Wouldn't it be great if you could buy a Ford Mondeo for the price of a Fiesta. Or how about fillet steak at rump prices? You would get a better quality product at a cheap price - shoppers' heaven. But what happens to all those unsold Fiesta cars and rump steaks? They get discounted after remaining unsold, are sold off cheap or destroyed to stop them entering the market.
This may appear to be commercial suicide, a stupid policy guaranteed to upset a stable market, but it's a policy practised every day in the high street by multiple computer software retailers.
How has the computer games industry managed to find itself in this commercial blind alley? It is now common practice to discount top titles to the bone, while continuing to sell second division - and sometimes substandard - product at full price until it is dumped onto the market by publishers, distributors and ultimately retailers at "special purchase" prices. Admittedly, this can be a bonanza for retailers, who find it relatively easy to shift such low priced merchandise, but it puts them in the league of bargain centres.
It occurs to me we have turned normal retail practice on its head. With CD-ROM we have conditioned the public to expect top titles to be severely discounted and consequently they reject paying full price. This has caused a knock-on effect, making it difficult to sell second eleven product which is always sold at full price on release.
We have recently seen events such as Grand Prix 2 reduced from u39.99 to u29.99. With a trade price, to the independent sector, of u23.50, this leaves a profit of u2.03 instead of the expected u10.53. Quake was billed as u49.99 before being savagely cut to u29.99 leaving a profit of u2.43 instead of a possible u19.45 and Z makes u2.55 instead of u19.57. Of course the multiples, enjoying better trade prices, make slightly more. It is also interesting to note that Grand Prix 2, which enjoys exclusive distribution, has the highest trade price and the lowest margin in these examples. But what about Playstation? Resident Evil was launched at u49.99 and except for one isolated incident where it is being sold for u44.99 by a multiple store, it brings the independent a profit of u8.51, not a fortune but a reliable return on his investment.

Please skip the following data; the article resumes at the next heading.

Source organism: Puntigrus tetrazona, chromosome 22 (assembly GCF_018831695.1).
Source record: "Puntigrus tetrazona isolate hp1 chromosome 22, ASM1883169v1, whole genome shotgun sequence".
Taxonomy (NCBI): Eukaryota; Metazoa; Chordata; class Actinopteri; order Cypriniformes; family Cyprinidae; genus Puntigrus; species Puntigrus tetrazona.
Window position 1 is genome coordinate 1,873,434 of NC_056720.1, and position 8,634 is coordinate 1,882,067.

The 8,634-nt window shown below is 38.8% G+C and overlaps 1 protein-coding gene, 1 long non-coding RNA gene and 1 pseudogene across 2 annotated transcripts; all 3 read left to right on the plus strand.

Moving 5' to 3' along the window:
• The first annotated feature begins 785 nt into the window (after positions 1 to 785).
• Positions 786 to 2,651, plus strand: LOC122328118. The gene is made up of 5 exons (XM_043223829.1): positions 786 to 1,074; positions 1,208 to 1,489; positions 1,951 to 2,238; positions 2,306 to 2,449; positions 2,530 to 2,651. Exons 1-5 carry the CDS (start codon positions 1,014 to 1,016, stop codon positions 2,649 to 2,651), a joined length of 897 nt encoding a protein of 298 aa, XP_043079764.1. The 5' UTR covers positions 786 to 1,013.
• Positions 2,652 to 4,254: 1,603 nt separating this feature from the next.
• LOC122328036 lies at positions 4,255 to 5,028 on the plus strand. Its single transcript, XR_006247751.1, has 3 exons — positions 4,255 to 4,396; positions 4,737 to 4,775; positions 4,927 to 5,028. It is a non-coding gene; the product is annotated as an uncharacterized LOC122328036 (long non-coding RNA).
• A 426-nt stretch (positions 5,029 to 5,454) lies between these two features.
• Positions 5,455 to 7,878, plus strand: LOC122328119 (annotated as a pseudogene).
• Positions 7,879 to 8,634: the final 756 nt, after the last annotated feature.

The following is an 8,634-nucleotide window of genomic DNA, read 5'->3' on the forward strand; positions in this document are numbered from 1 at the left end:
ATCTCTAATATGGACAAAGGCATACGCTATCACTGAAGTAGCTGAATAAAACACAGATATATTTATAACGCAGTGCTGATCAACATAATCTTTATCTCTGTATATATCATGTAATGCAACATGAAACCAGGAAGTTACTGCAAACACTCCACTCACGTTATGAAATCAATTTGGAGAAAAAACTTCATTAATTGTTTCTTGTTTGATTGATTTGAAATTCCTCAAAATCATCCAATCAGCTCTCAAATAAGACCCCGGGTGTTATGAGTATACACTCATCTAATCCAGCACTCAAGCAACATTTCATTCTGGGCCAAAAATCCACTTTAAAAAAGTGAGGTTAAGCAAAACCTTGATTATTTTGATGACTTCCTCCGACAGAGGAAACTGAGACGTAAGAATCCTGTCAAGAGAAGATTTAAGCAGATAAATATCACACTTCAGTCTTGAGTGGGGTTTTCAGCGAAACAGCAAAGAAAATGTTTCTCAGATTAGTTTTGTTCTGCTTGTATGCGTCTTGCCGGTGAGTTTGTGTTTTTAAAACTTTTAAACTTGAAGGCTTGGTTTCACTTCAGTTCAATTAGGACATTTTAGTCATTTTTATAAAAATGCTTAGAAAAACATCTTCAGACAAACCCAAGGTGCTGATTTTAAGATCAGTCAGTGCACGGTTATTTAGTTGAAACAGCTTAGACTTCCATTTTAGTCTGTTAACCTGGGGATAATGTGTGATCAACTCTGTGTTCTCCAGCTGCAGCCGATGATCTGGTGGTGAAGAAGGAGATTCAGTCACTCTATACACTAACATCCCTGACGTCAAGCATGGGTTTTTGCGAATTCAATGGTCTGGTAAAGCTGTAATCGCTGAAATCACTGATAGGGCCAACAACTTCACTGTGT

Publishers tell me they want to sell more product through the independents.
Apart from Sony, who, through Centresoft, treat the independents as one large multiple, letting them enjoy the benefits of dedicated support, incentives, POS, price protection and marketing effort, there is little evidence of this on the shop floor.
Despite the labours of various marketing companies, who are increasingly concentrating on the top 100 independent stores, the average independent is struggling for POS, product information, in fact, any tangible support at all. On top of this he is unable to buy product from one source due to exclusive distribution and therefore can't negotiate volume discount rates on total order values. His answer is to turn his back on CD-ROM and concentrate on areas where he knows he can turn a decent profit. These include Playstation and Saturn software, stock discounted at distribution, grey stock, used games and in isolated cases, pirate software.
It is time for the industry to rethink its strategy for the next year and the next millennium, to re-educate the public and the multiple stores to expect to pay for and sell good product at a realistic price. The publishers should look at their catalogues and price their products according to quality. Low grade titles will never sell in any quantity at u44.99, but stand a good chance of selling through at u19.99. I am reminded of a comment by Nic Tee, managing director of CD Imports who told me: "You can make a bigger profit on one red hot multimedia title than a top-rated full price game. All our titles retail at u9.95 for a cost of u5.30."
It is vital for the entire industry to reverse the trend and start selling to earn a profit rather than score points against rivals. It is critical the independent sector is saved for its expertise and it is important not to dismiss their grievances by saying their customers will continue to buy from them for their product knowledge and after sales service.
The average punter now buys on price and if the independent cannot offer this he or she will walk across the road to the nearest multiple store.
We are giving the message that CD-ROM software is over priced and by discounting AA titles by up to u20 we are proving that we have been enjoying obscene profits. The punter is asking himself why Quake is worth u30 when some "crap" title can cost up to u50.
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